Treatment 1

Years after marrying Prince Charming, Cinderella discovers that she owes a favor to her fairy godmother, and must repay it by killing one of her sidhe rivals.

Cinderella, of the eponymous fairy tale, is enjoying her happily ever after with Prince Charming when her fairy godmother shows up for a visit. Cinderella is thrilled to see her again, and immediately declares a banquet in her honor.

Prince Charming has already been told the story, but the rest of the guests are greatly entertained by hearing how their beloved princess came to know the prince. At the end of the story, Cinderella proclaims that she owes everything she has now to her fairy godmother, and that she could never possibly repay the debt she owes.

The fairy godmother demurely protests, and says she knows how Cinderella could repay her in full: simply go visit the fairy godmother’s daughter, Rapunzel, and ensure she’s happy with her new husband, Duke Bluebeard. Cinderella resists, saying that can’t be enough, but when her godmother insists, she obviously can’t say no to so simple a task.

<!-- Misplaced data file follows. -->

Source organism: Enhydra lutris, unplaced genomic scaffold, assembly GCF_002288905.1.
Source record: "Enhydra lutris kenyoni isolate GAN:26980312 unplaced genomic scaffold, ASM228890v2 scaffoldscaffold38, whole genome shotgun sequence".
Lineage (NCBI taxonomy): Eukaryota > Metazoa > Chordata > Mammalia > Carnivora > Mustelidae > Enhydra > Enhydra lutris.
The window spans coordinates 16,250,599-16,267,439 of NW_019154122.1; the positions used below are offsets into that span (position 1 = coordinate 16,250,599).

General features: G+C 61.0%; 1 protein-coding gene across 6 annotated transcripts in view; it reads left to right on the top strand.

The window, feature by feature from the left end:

She and Prince Charming immediately begin preparations. Because Fairy Godmother doesn’t want Rapunzel to know that she’s checking up on her, they come up with the ruse of Cinderella going on a diplomatic journey to neighboring kingdoms and duchies. Additionally, Fairy Godmother gives Cinderella a handmaiden, Briar Rose, and a magical marionette named Pinocchio to serve as a footman.

Their travels along the way to Castle Bluebeard contain more than a few troubling rumors about Duke Bluebeard. Supposedly, he’s had many wives, all of whom disappeared mysteriously after no more than a year. When Pinocchio voices the thought that maybe that’s why Fairy Godmother wanted them to check on her, Briar says that’s exactly the idea. Pinocchio is a little irritated that she didn’t tell them that upfront, but Cinderella tells him that she must’ve had her reasons.